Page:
Christofferson is gone, so a Committee on Public Safety (I'm kidding!) has been brought in to blog communally at the Xoff Files, so far largely on l'affaire Jensen.
One of the bloggers is my compadre on Backstory, Jim Rowen. I commend Jim's offerings. He will generally be wrong, but will be wrong with a certain panache. Jim thinks that Republicans should throw Jensen under the bus. He "acknowledges" that conservatism is based on personal responsibility (does he now think that's a good thing?)and thinks we should all say that Jensen got what he deserved. Jim writes:
Intertwined is (was?) respect for the law. Hasn't it been Democrats who have had to fend off criticism from the right about being "soft on crime?"
Arguing that Jensen was selectively prosecuted forgets that Democratic leaders caught up in the scandal were also charged and convicted - - Democrats who made bad choices and accepted their responsibility by entering guilty pleas.
I can't help but notice the implied assertion that people ought to plead guilty. I thought liberals were all about due process and the right to be heard. In an earlier post, Jim wonders why Jensen didn't plead guilty.
Here's an answer.
He didn't think he had committed a crime.
And this is where respect for the law really comes in. Remember that the felony charges here were not for violation of a statute that says you can't campaign on state time or with state resources. They alleged violation of a statute that says you cannot act in a manner inconsistent with the duty of your office to obtain a dishonest advantage.
There are a few issues here. One is whether it is, in fact, inconsistent with the duties of one's office to do what Jensen was alleged to have done. Generally speaking, we do not want people convicted of crimes unless the law is sufficiently clear to put people on notice that a given type of behavior is, in fact, criminal. Both Jensen and Chvala attempted to have the charges under this statute (sec. 946.12(3)) thrown out on due process grounds, largely because the application of 946.12(3)to the alleged activities does not provide this type of notice and clear delineation of what is criminal (as opposed to unethical or in violation of the legislature's internal rules or administrative regulations).
The trial court and court of appeals rejected this argument, but when it got up to the Supreme Court, those Justices participating in the decision split on the issue. In other words, half of the justices on Wisconsin's highest court who addressed the question thought the charges against Jensen (and the comparable charges against Chvala) should have been thrown out prior to trial. Because the Court was split, the lower court decisions stand, although it is possible that the Court will revisit the question on appeal.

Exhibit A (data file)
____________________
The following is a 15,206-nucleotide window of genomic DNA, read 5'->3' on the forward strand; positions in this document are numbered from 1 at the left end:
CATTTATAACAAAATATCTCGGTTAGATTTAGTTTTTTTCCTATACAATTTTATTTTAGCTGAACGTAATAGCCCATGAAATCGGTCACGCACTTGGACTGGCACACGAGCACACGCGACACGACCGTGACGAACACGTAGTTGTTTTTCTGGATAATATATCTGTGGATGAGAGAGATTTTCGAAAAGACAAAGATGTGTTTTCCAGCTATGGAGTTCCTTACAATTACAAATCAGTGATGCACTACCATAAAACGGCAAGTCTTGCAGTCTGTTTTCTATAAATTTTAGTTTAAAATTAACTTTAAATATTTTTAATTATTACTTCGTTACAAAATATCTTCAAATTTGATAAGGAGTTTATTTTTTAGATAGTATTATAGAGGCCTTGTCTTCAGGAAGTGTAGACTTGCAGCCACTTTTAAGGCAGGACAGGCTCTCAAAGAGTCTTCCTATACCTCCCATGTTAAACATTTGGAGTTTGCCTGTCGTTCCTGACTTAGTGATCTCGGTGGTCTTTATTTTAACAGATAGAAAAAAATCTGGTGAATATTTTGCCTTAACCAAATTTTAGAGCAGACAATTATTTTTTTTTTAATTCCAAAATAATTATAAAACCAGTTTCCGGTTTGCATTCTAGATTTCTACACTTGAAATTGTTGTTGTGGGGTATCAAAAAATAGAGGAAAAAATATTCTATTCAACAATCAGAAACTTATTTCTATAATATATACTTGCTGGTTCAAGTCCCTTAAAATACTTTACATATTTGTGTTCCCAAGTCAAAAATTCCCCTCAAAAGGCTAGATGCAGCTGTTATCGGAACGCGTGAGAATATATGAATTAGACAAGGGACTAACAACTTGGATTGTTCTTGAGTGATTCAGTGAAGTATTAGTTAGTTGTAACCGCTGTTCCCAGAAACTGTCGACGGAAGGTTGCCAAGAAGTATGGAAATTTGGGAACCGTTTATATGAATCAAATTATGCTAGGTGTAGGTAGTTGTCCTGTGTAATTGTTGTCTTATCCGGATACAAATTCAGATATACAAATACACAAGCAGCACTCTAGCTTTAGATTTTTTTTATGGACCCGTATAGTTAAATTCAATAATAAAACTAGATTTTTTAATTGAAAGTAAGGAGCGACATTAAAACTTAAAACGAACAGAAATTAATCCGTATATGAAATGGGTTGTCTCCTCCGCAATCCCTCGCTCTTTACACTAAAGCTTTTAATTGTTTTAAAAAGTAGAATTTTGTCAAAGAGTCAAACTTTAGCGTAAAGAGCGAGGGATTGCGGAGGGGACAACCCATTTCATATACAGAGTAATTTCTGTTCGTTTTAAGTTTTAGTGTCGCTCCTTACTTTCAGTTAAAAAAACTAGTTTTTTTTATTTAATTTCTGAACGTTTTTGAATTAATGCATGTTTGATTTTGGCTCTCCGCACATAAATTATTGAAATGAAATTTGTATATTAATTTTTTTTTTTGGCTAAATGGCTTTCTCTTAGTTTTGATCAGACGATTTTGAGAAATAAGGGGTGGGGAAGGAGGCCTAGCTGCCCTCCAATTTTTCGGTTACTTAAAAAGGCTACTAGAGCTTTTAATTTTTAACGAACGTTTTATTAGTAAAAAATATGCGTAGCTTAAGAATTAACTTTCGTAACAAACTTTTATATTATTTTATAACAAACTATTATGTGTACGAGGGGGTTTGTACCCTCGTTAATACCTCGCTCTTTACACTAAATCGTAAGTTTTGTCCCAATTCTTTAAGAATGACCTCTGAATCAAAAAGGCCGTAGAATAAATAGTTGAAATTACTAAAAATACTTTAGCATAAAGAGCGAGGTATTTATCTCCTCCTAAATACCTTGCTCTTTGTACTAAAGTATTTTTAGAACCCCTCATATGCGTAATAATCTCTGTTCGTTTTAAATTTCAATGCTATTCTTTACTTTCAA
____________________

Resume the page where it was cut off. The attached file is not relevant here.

It is this problem that informs our outrage over the trial judge's failure to allow evidence of identical behavior by just about every single Democrat. If campaigning on state time or using legislative staff for politics was inconsistent with a legislator's duties of office, there apparently were no legislators (or very few) who actually saw it that way. The jury might have benefited from knowing that.
And even if you think (as the trial judge must have) that the "duties of office" issue was one of law and not for the jury to decide, it is hard to see how they could have known whether the Republicans were obtaining a "dishonest advantage" without knowing what the Dems were doing.
Even if you take a very narrow view of what constitutes a dishonest advantage (i.e., not paying for something that you otherwise would have to pay for), there is a real problem here of selective prosecution that is far more problematic than the simplistic analogy of not ticketing all speeders obscures.
Blanchard's decision to charge Republicans and let Dems go is not like the relatively random ticketing of some speeders and not others. The proper analogy would be 1) allowing people to speed right past patrol cars for years and then 2) suddenly ticketing only those with Bush bumper stickers.
To say that a few Dems went down doesn't solve the problem. Politically motivated prosecution does not become ok if we make sure to include a few from each side. Jensen was a political star. One can imagine the Dems being willing to sacrifice Chvala (who had become an embarrassment) and Burke to take him out.
I am not saying that happened, but Blanchard's decision to hang Jensen and let others go raises the question. When it comes to going after politicians, you can't pick and choose without raising questions about the basis for your choices.
Blanchard's lack of evenhandedness has harmed the public perception of the fairness of our system of justice. If he wanted to advance his career by coming home with a big political pelt, he should have been prepared to follow the facts wherever they took him and charge everyone who violated the law.
It his failure to do so that has undermined respect for the law.